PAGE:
My style doesn't matter

It’s official, I’m no longer with Blizzard and started with the company YouSendIt. I’m really excited to be working with the FoundApp team doing some very awesome things that I’m sure that I’ll be able to talk about soon ™. Until then, I’ve just got the one takeaway: my coding style doesn’t matter. If you’ve worked with me in the past or have dug through my open source projects on GitHub, you know that I’m a big advocate of normalizing coding standards and style. Read On →

Arch Linux

I switched over to Arch from Ubuntu and love it. Being a fan of Gentoo (and Slackware back in the day), I really appreciate the minimialistic nature of the OS and the powerfull package management system, pacman. The base install was pretty quick, but I had to do some extra research to get wifi working during the install process. The documentation was kinda thin there. I installed only what I immediately use and the base install is pretty light and fast. Read On →

48 Hours Playing Sim City

Sim City was released last week and there was a lot of attention given to some launch issues. I’ve been itching to play, so Carolyn and I picked up copies on Friday after work. 48 hours later, here I am. Server Issues NONE. Really, none. I was expecting some delays or queues given that there no offline gameplay, but there wasn’t any. When I first installed it, it did automatically select an eastern eurpean game server, but I went back and selected on of the north American ones (NA East 3, I believe). Read On →

IOT Garage

I started getting back into hardware hacking when I first heard about the Arduino. Since then, I’ve made a started and finished a few projects, one of which is a small device used in the garage. This device is used to help park our van using a motion sensor, distance sensor and some leds. Goals The goal of this project is to help park our van in our garage. We currently have a standing plastic stop sign, but it gets knocked over and moved very easily. Read On →

Raspberry Pi

My first Raspberry Pi arrived and I’m itching to make something with it. The only thing is, I’m not exactly sure what to make. Here are a few things ideas that I’ve been kicking around. Torrent Box - This could be fun, but I’ve already got one. A few years ago we picked up a Buffalo LinkStation and it has been great for us. I’m hesitant to make another torrent box just because right now we don’t need one. Read On →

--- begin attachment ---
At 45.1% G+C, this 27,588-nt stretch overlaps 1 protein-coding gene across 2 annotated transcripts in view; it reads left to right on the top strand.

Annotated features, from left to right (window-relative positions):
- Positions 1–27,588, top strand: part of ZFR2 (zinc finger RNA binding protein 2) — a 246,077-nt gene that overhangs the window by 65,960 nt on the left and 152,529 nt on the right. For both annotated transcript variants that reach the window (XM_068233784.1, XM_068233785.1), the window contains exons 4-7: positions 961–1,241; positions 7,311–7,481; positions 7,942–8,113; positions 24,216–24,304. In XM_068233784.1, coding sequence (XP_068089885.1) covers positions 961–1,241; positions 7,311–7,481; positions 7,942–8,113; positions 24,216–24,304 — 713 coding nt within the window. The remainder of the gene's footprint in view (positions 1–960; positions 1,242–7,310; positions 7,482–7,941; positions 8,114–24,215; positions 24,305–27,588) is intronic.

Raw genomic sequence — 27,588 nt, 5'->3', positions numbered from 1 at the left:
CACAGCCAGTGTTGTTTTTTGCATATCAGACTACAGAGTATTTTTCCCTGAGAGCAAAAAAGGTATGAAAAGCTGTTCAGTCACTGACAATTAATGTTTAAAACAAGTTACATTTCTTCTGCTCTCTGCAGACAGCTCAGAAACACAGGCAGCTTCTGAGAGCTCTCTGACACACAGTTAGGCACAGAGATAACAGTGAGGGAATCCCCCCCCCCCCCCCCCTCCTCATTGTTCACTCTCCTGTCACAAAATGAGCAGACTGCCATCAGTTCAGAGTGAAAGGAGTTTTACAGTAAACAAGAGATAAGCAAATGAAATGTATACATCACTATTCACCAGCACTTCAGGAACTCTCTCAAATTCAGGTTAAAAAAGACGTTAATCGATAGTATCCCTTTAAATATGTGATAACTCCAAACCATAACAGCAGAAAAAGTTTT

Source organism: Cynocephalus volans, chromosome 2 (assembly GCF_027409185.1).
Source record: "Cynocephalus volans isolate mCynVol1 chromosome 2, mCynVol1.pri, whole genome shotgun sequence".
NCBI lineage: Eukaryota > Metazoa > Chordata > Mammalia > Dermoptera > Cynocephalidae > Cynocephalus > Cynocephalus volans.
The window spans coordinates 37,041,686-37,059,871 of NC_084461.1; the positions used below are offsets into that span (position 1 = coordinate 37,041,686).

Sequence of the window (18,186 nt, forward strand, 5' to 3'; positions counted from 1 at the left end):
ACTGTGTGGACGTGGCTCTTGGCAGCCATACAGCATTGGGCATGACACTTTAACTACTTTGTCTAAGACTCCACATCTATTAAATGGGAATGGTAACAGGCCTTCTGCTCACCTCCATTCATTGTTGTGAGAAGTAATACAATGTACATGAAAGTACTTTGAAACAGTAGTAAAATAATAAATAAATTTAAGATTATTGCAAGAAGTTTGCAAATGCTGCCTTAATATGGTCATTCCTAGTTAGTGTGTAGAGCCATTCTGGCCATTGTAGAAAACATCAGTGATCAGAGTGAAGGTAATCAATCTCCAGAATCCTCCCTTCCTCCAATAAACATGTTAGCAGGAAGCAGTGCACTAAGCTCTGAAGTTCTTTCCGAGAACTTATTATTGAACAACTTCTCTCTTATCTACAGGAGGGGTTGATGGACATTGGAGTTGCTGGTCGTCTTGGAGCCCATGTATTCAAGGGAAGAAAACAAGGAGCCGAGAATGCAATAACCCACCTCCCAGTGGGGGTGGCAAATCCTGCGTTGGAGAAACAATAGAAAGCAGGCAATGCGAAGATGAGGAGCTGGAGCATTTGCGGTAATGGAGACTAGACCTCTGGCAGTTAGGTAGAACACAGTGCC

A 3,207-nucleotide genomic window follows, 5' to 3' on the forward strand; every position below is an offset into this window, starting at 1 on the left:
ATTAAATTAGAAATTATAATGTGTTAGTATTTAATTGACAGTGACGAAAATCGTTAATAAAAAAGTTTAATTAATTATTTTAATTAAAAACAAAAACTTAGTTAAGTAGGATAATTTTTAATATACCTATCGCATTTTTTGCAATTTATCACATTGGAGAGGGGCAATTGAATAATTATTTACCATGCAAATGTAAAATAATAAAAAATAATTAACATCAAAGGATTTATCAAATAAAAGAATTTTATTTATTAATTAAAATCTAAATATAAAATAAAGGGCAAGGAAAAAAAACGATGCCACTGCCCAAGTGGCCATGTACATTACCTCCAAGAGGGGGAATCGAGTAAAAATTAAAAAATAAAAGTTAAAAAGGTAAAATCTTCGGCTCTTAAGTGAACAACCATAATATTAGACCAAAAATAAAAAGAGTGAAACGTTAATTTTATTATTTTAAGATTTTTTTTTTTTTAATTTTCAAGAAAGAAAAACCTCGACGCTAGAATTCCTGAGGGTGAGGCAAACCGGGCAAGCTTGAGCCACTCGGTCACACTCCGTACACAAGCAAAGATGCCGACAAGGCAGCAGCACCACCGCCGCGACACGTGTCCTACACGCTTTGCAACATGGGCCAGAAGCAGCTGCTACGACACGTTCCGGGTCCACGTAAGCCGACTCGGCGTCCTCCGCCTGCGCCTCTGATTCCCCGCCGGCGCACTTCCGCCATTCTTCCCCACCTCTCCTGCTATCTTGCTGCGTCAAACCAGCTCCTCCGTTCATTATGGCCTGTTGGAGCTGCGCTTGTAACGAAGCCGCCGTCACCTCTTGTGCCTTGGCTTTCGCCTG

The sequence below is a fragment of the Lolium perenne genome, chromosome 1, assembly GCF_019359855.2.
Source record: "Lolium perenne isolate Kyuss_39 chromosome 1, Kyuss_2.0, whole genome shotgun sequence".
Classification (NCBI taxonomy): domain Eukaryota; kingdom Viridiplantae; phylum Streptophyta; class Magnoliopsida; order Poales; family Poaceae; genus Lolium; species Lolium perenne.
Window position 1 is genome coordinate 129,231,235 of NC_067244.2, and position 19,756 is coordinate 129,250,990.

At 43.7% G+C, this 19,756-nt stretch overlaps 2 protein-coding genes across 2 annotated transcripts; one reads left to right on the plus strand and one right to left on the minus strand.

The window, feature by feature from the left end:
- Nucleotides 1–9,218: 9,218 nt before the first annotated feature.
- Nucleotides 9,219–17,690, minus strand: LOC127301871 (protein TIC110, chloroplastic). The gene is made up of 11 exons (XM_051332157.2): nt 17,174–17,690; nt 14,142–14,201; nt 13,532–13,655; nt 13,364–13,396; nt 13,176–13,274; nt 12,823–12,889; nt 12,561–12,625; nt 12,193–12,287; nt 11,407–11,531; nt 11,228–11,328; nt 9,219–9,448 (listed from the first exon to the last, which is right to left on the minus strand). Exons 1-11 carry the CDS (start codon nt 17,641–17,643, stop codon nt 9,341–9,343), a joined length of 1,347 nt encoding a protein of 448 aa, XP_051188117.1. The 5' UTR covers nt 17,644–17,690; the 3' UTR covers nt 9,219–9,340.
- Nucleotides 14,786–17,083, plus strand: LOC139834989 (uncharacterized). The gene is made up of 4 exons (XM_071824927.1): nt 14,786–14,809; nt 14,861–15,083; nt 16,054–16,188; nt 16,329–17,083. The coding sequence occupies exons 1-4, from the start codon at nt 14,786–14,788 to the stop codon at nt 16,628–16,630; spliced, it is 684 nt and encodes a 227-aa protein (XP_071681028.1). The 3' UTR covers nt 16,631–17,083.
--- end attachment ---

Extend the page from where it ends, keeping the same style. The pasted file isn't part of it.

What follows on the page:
Email logon just works

Recently I wrote a small (or not soo small) web application that used email instead of usernames/passwords as the method of authenticating and verifying users. I think email is an underutilized tool and often gets overlooked by web developers. This is why email basic logon just works. Email is simple. Nine times out of ten, users of your website have a single primary email address and can be contacted through it. Read On →

Don't Break The Chain 1.0.0 Release

My first Windows 8 Store App is out! Don’t Break The Chain is a personal productivity tool that helps you work toward your goals by tracking your streaks of activity toward your goals. With it, you can mark each day that you accomplish a task toward your goal (like reading more or going to the gym) and as you do so, you build up streaks and activity. View In Store

Formatting and Code Organization

Formatting and organization have been discussed and debated to great lengths because of one simple fact: it is incredibly important. How code is formatted and organized has a huge impact on how easy it is to comprehend and change. Here we will be discussing some of the readability and class organization aspects of formatting and code organization. Perhaps you thought that “getting it working” was the first order of business for a professional developer. Read On →

Nudge: Improving Decisions About Health, Wealth, and Happiness

Recently I read the book Nudge: Improving Decisions About Health, Wealth, and Happiness by Richard H. Thaler and Cass R. Sunstein. This book goes about describing paternal libertarianism, the belief that although everyone is free to make their own choices, society is morally obligated to nudge them in the right direction by biasing those choices. I don’t remember where I first heard of this book, but I’m glad that I read it. Read On →

Do One Thing

In Clean Code by Robert C. Martin, one of the messages that is repeated again and again is that classes and methods should do one thing and one thing only. Some of you may know this as the Single Responsibility Principle which was first used by the same author in the book Agile Software Development. Others may recognize this from the informal name bestowed by Coding Horror as “Curly’s Law”. Read On →